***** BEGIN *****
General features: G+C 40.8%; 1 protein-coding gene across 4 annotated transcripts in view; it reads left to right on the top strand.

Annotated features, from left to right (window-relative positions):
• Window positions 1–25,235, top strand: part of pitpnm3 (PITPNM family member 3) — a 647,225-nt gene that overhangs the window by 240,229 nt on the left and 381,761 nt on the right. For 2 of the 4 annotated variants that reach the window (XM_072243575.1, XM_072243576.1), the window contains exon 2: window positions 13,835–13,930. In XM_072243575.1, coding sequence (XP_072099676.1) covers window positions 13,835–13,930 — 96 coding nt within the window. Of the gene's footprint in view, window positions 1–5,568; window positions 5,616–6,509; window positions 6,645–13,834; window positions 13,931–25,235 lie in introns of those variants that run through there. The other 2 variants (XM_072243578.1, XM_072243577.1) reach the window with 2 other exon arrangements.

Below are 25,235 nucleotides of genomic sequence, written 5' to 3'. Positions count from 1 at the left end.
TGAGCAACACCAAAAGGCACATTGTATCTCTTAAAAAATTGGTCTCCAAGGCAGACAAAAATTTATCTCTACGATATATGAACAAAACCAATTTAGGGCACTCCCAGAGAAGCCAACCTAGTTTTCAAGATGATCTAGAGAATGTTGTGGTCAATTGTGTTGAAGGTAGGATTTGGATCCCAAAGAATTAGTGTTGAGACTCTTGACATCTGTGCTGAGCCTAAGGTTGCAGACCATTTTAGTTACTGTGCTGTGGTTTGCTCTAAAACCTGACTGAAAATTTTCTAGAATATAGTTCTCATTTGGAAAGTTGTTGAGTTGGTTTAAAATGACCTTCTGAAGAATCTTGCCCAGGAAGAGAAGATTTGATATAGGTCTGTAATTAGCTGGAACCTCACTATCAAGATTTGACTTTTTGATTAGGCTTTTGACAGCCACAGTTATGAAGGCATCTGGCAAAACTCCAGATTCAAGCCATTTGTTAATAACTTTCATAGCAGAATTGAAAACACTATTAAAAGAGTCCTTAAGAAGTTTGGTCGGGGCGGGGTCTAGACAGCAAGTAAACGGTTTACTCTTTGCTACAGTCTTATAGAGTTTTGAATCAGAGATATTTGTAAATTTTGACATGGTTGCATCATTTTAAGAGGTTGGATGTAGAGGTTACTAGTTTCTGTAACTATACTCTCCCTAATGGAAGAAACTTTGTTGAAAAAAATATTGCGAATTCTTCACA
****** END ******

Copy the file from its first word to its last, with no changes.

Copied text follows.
General features: G+C 40.8%; 1 protein-coding gene across 4 annotated transcripts in view; it reads left to right on the top strand.

Annotated features, from left to right (window-relative positions):
• Window positions 1–25,235, top strand: part of pitpnm3 (PITPNM family member 3) — a 647,225-nt gene that overhangs the window by 240,229 nt on the left and 381,761 nt on the right. For 2 of the 4 annotated variants that reach the window (XM_072243575.1, XM_072243576.1), the window contains exon 2: window positions 13,835–13,930. In XM_072243575.1, coding sequence (XP_072099676.1) covers window positions 13,835–13,930 — 96 coding nt within the window. Of the gene's footprint in view, window positions 1–5,568; window positions 5,616–6,509; window positions 6,645–13,834; window positions 13,931–25,235 lie in introns of those variants that run through there. The other 2 variants (XM_072243578.1, XM_072243577.1) reach the window with 2 other exon arrangements.

Below are 25,235 nucleotides of genomic sequence, written 5' to 3'. Positions count from 1 at the left end.
TGAGCAACACCAAAAGGCACATTGTATCTCTTAAAAAATTGGTCTCCAAGGCAGACAAAAATTTATCTCTACGATATATGAACAAAACCAATTTAGGGCACTCCCAGAGAAGCCAACCTAGTTTTCAAGATGATCTAGAGAATGTTGTGGTCAATTGTGTTGAAGGTAGGATTTGGATCCCAAAGAATTAGTGTTGAGACTCTTGACATCTGTGCTGAGCCTAAGGTTGCAGACCATTTTAGTTACTGTGCTGTGGTTTGCTCTAAAACCTGACTGAAAATTTTCTAGAATATAGTTCTCATTTGGAAAGTTGTTGAGTTGGTTTAAAATGACCTTCTGAAGAATCTTGCCCAGGAAGAGAAGATTTGATATAGGTCTGTAATTAGCTGGAACCTCACTATCAAGATTTGACTTTTTGATTAGGCTTTTGACAGCCACAGTTATGAAGGCATCTGGCAAAACTCCAGATTCAAGCCATTTGTTAATAACTTTCATAGCAGAATTGAAAACACTATTAAAAGAGTCCTTAAGAAGTTTGGTCGGGGCGGGGTCTAGACAGCAAGTAAACGGTTTACTCTTTGCTACAGTCTTATAGAGTTTTGAATCAGAGATATTTGTAAATTTTGACATGGTTGCATCATTTTAAGAGGTTGGATGTAGAGGTTACTAGTTTCTGTAACTATACTCTCCCTAATGGAAGAAACTTTGTTGAAAAAAATATTGCGAATTCTTCACA